WASHINGTON, D.C. — America’s largest union for library workers today commemorated National Library Workers Day by calling on federal, state and local lawmakers to properly fund library services and honor the professionals who educate our youth and nourish the minds of readers of all ages.
The American Federation of State, County and Municipal Employees (AFSCME), AFL-CIO, represents more than 20,000 library workers nationwide and has been a leading advocate for pay increases for library workers and for adequate funding for the public facilities they operate.
“In these challenging economic times, libraries are being used more than ever, even as their budgets are cut and workers are laid off,” said AFSCME President Gerald W. McEntee. “It’s time for our leaders to recommit to funding libraries as a critical investment in our future by providing library workers with the pay, support and respect they deserve.”
National Library Week began on April 15, and AFSCME took the opportunity to recognize children’s author Susan Patron—a senior librarian with the Los Angeles Public Library and a member of AFSCME Local 2626 (Council 36)—for her latest literary achievement.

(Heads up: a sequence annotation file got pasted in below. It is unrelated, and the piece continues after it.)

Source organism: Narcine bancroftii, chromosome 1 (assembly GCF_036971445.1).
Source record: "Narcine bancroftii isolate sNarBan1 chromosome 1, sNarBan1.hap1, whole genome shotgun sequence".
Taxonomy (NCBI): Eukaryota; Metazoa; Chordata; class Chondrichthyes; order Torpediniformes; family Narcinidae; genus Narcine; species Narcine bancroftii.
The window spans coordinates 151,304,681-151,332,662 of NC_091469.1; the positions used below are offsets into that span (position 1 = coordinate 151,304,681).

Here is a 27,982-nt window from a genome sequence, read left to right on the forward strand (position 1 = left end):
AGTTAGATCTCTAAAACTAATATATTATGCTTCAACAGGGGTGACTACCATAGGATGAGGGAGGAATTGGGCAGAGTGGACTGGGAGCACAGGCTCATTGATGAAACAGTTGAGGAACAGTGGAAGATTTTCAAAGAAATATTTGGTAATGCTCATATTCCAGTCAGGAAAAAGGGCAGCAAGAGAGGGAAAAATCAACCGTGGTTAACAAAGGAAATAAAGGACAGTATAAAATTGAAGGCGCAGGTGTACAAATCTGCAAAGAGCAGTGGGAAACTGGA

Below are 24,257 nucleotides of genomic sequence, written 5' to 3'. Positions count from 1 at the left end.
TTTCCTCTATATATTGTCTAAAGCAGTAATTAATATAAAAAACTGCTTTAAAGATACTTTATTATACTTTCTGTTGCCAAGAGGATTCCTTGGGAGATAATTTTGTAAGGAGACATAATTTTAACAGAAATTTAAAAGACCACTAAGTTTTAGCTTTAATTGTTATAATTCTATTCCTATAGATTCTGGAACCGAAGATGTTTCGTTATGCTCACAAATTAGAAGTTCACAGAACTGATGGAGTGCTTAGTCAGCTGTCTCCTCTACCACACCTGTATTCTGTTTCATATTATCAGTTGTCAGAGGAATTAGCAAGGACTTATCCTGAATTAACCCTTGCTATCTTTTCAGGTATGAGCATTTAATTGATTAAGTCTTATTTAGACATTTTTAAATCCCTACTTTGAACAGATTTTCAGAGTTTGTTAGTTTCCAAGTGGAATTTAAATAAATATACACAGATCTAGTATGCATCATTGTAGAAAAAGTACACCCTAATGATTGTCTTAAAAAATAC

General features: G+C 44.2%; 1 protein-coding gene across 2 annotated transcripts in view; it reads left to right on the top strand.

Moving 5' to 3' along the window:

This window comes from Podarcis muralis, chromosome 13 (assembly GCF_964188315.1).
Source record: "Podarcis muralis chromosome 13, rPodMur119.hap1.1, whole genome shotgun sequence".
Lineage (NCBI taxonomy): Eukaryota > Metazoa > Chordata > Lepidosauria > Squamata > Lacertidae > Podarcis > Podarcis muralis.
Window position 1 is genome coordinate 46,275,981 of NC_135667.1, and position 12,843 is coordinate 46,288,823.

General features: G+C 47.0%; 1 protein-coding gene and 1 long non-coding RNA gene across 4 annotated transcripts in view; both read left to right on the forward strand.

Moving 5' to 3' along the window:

In Sunday’s New York Times Book Review, AFSCME took out an ad to celebrate the special accomplishment of Patron, whose newest book, “The Higher Power of Lucky,” was awarded this year’s prestigious John Newbery Medal, the highest honor in children’s literature.
“Library workers are among the most talented, dedicated and resilient public employees serving our communities,” McEntee said. “They are fighting to ensure the privacy rights of readers while promoting reading and lifelong learning. They have deftly adapted to the demand of the digital age while keeping libraries running on shoestring budgets. On National Library Workers Day, we are proud to pay tribute to these extraordinary public employees for all that they do.”